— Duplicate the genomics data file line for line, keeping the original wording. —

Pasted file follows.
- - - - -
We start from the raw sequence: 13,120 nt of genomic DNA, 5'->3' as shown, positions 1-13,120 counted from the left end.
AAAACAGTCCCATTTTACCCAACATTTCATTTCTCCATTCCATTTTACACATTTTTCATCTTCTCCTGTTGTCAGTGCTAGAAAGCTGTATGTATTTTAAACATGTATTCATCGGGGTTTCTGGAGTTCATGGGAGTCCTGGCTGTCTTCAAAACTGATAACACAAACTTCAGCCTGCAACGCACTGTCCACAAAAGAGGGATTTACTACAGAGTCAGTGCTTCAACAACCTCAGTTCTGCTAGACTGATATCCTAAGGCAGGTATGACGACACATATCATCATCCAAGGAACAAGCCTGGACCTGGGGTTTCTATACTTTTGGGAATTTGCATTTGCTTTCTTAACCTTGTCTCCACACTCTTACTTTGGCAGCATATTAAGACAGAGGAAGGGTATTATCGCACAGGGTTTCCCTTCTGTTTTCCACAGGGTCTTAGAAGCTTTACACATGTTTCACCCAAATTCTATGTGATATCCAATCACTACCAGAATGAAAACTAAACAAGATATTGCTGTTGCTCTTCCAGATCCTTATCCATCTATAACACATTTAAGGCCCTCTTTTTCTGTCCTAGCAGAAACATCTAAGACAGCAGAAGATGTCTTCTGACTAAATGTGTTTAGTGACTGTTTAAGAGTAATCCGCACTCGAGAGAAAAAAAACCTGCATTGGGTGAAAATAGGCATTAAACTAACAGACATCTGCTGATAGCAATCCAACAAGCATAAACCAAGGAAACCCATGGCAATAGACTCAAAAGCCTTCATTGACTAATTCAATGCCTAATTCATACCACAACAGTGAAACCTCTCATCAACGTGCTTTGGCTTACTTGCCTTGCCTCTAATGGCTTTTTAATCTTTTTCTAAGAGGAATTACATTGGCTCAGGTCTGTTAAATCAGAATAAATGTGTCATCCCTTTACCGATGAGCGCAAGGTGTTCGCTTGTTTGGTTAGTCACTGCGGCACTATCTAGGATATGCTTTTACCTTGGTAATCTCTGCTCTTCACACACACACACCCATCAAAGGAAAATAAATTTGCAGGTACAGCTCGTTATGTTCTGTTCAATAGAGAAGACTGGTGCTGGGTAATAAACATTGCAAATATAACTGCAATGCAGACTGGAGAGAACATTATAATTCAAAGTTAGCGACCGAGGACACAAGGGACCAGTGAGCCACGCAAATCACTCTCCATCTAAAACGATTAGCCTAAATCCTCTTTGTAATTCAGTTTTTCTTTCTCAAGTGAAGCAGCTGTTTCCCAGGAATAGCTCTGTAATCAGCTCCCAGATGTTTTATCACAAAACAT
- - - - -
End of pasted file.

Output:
We start from the raw sequence: 13,120 nt of genomic DNA, 5'->3' as shown, positions 1-13,120 counted from the left end.
AAAACAGTCCCATTTTACCCAACATTTCATTTCTCCATTCCATTTTACACATTTTTCATCTTCTCCTGTTGTCAGTGCTAGAAAGCTGTATGTATTTTAAACATGTATTCATCGGGGTTTCTGGAGTTCATGGGAGTCCTGGCTGTCTTCAAAACTGATAACACAAACTTCAGCCTGCAACGCACTGTCCACAAAAGAGGGATTTACTACAGAGTCAGTGCTTCAACAACCTCAGTTCTGCTAGACTGATATCCTAAGGCAGGTATGACGACACATATCATCATCCAAGGAACAAGCCTGGACCTGGGGTTTCTATACTTTTGGGAATTTGCATTTGCTTTCTTAACCTTGTCTCCACACTCTTACTTTGGCAGCATATTAAGACAGAGGAAGGGTATTATCGCACAGGGTTTCCCTTCTGTTTTCCACAGGGTCTTAGAAGCTTTACACATGTTTCACCCAAATTCTATGTGATATCCAATCACTACCAGAATGAAAACTAAACAAGATATTGCTGTTGCTCTTCCAGATCCTTATCCATCTATAACACATTTAAGGCCCTCTTTTTCTGTCCTAGCAGAAACATCTAAGACAGCAGAAGATGTCTTCTGACTAAATGTGTTTAGTGACTGTTTAAGAGTAATCCGCACTCGAGAGAAAAAAAACCTGCATTGGGTGAAAATAGGCATTAAACTAACAGACATCTGCTGATAGCAATCCAACAAGCATAAACCAAGGAAACCCATGGCAATAGACTCAAAAGCCTTCATTGACTAATTCAATGCCTAATTCATACCACAACAGTGAAACCTCTCATCAACGTGCTTTGGCTTACTTGCCTTGCCTCTAATGGCTTTTTAATCTTTTTCTAAGAGGAATTACATTGGCTCAGGTCTGTTAAATCAGAATAAATGTGTCATCCCTTTACCGATGAGCGCAAGGTGTTCGCTTGTTTGGTTAGTCACTGCGGCACTATCTAGGATATGCTTTTACCTTGGTAATCTCTGCTCTTCACACACACACACCCATCAAAGGAAAATAAATTTGCAGGTACAGCTCGTTATGTTCTGTTCAATAGAGAAGACTGGTGCTGGGTAATAAACATTGCAAATATAACTGCAATGCAGACTGGAGAGAACATTATAATTCAAAGTTAGCGACCGAGGACACAAGGGACCAGTGAGCCACGCAAATCACTCTCCATCTAAAACGATTAGCCTAAATCCTCTTTGTAATTCAGTTTTTCTTTCTCAAGTGAAGCAGCTGTTTCCCAGGAATAGCTCTGTAATCAGCTCCCAGATGTTTTATCACAAAACAT